Where Did They Come From?

18 Feb

One of the mysterious Petunias

One of the mysterious Petunias

Another mysterious Petunia

Another mysterious Petunia

Where did they come from?

I’ve asked myself this question time and time again.

Three of four months ago I first observed some interesting-looking seedlings emerging in freshly-cleared ground in our front yard. Their appearance intrigued me, and so I let them grow.

It didn’t take long before their species became apparent.  And then my curiousity really piqued.

Where did they come from?

Without question they were Petunias. Yet equally without question their seeds did not come from our place.

Casting my mind back I realised that there were three possible sources, yet each seemed so improbable that I simply couldn’t resolve my feelings of mystery.

Way, way back (I’m talking more than thirty years ago) our next-door neighbours grew beds of these lovely flowers only metres from these newcomers. But was it even remotely possible that the seeds could last so long?

Second: going back about ten years, a friend who lived four or five houses away invariably grew these in her front garden. But again, could the seeds have remained viable all this time?

Third: until two years ago a little old lady who lived half a block away grew these in  her front garden. Conceivably the seeds could last this long, but isn’t that quite a distance for such tiny, fragile specks to blow and settle?

Even now I am raising my eyebrows. I guess this will remain a mystery forever…

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14 Responses to “Where Did They Come From?”

  1. jtelusma February 18, 2014 at 3:53 am #

    Flowers lightens the day no matter what may be going on. It’s very uplifting. Enjoy them my friend 🙂

  2. davidprosser February 18, 2014 at 7:03 am #

    Perhaps the birds are carrying the seeds Margaret?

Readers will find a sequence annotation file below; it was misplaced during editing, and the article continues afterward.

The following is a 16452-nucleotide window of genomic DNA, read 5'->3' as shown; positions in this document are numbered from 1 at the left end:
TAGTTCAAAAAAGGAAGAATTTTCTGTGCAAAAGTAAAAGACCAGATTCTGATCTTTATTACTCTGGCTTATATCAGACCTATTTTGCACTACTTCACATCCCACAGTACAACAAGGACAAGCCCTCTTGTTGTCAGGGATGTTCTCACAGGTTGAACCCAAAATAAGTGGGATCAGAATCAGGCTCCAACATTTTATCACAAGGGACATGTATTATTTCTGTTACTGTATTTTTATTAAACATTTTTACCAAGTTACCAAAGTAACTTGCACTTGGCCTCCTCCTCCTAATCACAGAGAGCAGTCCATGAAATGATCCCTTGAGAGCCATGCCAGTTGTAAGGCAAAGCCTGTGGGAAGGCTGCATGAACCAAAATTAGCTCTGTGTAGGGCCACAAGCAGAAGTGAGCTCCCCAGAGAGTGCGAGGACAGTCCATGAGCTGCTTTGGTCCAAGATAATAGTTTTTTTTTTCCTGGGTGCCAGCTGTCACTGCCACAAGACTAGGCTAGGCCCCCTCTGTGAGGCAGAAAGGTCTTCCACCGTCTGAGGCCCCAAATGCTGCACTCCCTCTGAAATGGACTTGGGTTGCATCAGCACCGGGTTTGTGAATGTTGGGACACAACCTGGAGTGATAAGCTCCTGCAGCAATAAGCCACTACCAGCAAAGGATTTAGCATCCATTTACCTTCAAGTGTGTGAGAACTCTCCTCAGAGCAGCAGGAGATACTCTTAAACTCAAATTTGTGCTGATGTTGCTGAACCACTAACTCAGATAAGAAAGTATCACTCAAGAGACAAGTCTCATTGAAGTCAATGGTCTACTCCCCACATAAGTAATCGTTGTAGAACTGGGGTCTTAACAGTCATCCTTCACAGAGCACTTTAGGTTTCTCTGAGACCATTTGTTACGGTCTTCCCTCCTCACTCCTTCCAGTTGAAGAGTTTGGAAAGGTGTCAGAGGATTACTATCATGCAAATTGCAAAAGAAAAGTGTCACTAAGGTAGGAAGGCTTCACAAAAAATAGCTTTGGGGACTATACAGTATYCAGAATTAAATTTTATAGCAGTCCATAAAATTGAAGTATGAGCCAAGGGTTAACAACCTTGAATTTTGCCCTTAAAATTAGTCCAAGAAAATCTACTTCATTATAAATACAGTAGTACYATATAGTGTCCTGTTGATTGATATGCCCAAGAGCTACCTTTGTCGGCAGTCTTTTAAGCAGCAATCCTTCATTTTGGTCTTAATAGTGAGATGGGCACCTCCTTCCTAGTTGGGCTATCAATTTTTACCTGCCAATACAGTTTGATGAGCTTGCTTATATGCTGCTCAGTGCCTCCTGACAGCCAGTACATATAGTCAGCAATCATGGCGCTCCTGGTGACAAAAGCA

xxx Huge Hugs xxx

    • Margaret Lynette Sharp February 18, 2014 at 7:25 am #

      Never though about that, David. I don’t know….Petunia seed is very, very tiny…Food for thought 🙂
      xxx Massive Hugs xxx

  3. Odie Langley February 18, 2014 at 11:36 am #

    The best part is that you have them and they are beautiful especially the purple one. Hope it was a good Monday and hope the rest of your week is awesome.

    • Margaret Lynette Sharp February 18, 2014 at 11:48 am #

      Thanks, Odie! (There are a few other colours, too.) Hope you have a wonderful week.

  4. myfoodandflowers February 18, 2014 at 6:39 pm #

    Petunia seeds are very tiny, wind or shoes might be the reason why you have this plant, now you will have more because they self-seed easily! 🙂

    • Margaret Lynette Sharp February 19, 2014 at 1:39 am #

      Thanks! I’m hoping that they self-seed prolifically! 🙂

      • myfoodandflowers February 19, 2014 at 2:47 am #

        You are welcome! I suggest you collect some seeds for extra sowing because sometimes the unexpected frost will kill the seedlings. I always do that. 🙂

  5. Margaret Lynette Sharp February 19, 2014 at 7:08 am #

    Thanks for the tip! I’ll do that! 🙂

  6. Debbie Robson March 11, 2014 at 9:31 am #

    How wonderful is that? Where did they come from! Years ago when I bought a house on the Northern Beaches I cleared an old vegetable patch that had been covered for years. Soon after some sweet pea came up but they weren’t the normal sweet pea. They were a species I had never seen before. I love flowers!

    • Margaret Lynette Sharp March 11, 2014 at 10:08 am #

      Isn’t it fascinating to speculate? I hope you saved the seed of your unusual Sweet Pea. 🙂
      I love flowers, too!

      • Debbie Robson March 11, 2014 at 10:12 am #

        Unfortunately I didn’t. At that stage I had only just started gardening! Learnt a lot since then.

  7. Margaret L. Sharp (@MargaretLynett1) March 11, 2014 at 10:37 am #

    What a shame! But at least you’ve learned how precious these chances are.

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